Prolific author and winner of the Orange Prize Helen Dunmore has turned her hand at a ghost story set in post war Yorkshire 1952, the days of rationing and austerity. Isabel is the bride of ambitious country doctor Philip and they start their life together in a cramped ground floor flat with the mysterious and abrupt landlady habiting upstairs where her pacing the floorboards can be heard day and night.
These are the days of make do and mend, where coal to heat your property was scarce and basic commodities simply weren't available. In this background Isabel finds herself unable to sleep in her freezing flat, so reduced to rummaging through her landlady's possessions finds an RAF greatcoat tucked away. Coinciding with this discovery she is visited by the troubled Alec, a Lancaster bomber pilot nearing the end of his tour, and so begins a whirlwind romance with this elusive serviceman.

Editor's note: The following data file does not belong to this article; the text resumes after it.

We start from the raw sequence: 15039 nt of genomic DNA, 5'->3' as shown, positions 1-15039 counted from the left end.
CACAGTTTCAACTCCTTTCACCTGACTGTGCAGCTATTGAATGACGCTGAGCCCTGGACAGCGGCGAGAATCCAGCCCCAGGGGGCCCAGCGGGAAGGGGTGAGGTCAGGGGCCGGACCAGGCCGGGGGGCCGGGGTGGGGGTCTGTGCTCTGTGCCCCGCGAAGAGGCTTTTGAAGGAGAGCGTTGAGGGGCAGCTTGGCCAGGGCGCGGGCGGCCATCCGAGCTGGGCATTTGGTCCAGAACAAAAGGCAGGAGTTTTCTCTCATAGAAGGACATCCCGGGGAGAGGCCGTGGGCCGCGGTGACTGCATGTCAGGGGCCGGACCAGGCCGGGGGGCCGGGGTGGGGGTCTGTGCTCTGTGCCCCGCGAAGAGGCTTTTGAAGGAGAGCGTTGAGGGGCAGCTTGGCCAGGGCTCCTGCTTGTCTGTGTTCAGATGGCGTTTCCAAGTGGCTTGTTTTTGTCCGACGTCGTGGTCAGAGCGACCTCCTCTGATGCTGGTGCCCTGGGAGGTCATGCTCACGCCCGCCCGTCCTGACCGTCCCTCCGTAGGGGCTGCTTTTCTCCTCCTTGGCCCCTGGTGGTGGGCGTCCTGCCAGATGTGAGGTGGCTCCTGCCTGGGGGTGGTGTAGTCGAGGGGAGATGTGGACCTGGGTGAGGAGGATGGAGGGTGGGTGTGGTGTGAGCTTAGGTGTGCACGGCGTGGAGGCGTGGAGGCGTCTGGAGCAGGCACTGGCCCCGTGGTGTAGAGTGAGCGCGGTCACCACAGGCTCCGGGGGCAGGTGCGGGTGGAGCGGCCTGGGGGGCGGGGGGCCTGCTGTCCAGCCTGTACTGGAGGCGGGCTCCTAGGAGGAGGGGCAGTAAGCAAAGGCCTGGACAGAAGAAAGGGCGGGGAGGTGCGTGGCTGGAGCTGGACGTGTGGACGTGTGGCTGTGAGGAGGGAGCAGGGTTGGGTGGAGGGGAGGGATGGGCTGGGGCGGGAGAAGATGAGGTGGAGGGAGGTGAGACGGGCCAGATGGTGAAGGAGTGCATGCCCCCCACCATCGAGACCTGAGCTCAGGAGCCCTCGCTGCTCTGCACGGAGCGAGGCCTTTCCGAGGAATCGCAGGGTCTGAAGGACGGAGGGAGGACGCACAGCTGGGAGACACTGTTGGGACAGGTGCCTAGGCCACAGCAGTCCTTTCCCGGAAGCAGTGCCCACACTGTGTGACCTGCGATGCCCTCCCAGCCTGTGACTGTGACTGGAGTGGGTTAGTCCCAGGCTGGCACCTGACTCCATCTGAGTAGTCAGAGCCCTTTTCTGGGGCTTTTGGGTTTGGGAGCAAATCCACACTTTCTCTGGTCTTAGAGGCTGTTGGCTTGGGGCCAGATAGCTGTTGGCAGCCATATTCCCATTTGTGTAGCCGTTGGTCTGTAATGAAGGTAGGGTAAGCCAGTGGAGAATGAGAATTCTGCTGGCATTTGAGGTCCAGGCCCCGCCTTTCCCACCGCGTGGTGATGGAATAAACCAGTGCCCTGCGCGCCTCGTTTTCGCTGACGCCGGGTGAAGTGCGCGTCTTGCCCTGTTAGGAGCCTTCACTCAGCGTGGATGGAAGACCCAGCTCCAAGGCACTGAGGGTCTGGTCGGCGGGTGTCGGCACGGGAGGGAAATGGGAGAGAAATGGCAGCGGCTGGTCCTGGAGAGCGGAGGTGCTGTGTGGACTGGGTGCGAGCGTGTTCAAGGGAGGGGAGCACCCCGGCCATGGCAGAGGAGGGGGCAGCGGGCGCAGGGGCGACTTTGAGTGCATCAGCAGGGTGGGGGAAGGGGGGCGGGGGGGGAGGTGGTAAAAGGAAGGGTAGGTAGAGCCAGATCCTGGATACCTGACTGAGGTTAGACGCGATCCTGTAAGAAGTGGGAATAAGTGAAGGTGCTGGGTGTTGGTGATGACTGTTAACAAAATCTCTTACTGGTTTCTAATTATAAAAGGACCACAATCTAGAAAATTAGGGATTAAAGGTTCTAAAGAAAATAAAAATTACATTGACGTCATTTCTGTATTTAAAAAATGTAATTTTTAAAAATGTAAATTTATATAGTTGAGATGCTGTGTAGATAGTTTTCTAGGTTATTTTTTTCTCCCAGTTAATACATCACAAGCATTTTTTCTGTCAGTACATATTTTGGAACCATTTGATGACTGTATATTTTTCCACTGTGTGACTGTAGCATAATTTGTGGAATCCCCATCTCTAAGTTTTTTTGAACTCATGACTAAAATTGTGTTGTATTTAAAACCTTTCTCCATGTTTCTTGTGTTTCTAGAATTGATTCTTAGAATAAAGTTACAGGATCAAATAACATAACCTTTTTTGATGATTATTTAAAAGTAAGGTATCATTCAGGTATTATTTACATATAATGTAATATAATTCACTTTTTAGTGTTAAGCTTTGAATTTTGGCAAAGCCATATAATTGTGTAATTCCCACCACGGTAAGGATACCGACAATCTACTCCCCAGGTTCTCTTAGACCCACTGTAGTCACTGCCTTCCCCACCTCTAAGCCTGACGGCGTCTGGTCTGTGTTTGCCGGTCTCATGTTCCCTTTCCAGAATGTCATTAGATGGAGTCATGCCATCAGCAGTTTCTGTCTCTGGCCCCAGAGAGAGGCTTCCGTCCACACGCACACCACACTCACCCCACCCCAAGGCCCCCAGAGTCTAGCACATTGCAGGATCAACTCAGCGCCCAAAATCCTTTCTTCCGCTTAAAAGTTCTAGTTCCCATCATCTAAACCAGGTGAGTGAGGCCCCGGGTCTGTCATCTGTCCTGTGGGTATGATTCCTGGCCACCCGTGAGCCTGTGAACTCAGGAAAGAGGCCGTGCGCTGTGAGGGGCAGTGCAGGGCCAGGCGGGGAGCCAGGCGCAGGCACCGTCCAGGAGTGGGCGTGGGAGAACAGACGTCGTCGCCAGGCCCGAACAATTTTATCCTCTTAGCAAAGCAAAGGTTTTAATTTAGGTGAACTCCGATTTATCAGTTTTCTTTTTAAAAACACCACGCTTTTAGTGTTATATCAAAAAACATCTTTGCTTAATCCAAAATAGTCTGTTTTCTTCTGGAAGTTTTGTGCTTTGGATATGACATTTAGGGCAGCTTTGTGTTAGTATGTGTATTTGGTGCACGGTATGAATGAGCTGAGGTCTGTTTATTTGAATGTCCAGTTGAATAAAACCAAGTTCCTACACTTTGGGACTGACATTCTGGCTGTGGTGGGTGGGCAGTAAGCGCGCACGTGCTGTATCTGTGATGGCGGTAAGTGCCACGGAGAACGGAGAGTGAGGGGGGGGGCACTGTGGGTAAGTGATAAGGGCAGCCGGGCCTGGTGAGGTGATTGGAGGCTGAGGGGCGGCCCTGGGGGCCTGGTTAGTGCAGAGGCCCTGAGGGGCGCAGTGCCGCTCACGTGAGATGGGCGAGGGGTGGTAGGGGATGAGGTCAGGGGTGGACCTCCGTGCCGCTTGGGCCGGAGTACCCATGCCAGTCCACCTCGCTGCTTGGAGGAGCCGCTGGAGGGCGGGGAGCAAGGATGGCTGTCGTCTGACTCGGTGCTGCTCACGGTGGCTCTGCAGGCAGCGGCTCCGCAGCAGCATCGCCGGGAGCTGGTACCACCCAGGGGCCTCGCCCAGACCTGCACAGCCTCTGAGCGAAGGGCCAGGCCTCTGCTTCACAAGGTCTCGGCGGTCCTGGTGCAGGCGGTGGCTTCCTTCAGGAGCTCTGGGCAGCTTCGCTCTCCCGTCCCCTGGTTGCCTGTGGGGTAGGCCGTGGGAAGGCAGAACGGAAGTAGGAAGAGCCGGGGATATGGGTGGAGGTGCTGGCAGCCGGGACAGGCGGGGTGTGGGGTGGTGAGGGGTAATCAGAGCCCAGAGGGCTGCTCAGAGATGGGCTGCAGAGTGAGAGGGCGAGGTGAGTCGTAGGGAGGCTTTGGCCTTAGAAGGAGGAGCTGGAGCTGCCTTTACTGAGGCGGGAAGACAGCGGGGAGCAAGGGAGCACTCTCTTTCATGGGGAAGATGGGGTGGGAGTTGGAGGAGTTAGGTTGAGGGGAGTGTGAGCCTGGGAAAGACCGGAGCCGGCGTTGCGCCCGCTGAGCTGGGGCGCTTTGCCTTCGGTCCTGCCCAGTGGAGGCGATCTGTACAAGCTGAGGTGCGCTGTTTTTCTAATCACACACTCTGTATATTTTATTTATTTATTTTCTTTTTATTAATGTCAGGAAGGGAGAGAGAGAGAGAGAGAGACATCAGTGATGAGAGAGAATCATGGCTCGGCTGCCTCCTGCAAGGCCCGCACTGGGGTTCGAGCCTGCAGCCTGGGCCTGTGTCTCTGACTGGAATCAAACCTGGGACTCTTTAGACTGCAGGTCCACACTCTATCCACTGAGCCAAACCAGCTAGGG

The entire premise of a ghost story suggests unsettling and scary prose, yet this lightweight book doesn't use these conventions. Furthermore, Dunmore has rewritten other rules of the ghost story and is inconsistent with their implementation. Isabel is invisible to others when she rides on Alec's motorcycle yet when he bleeds, his blood stains the floor, his smell of cigarettes and engine oil lingers, he is able to drink gin, he can impregnate females and thus his sperm is certainly of this World!
Dunmore is a children's author, and much of this book I feel would chime with teenagers. It doesn't work as a piece for adults. There is no suspense - everything is signposted well in advance. There is precious little to hold the reader's attention, but it is mercifully short.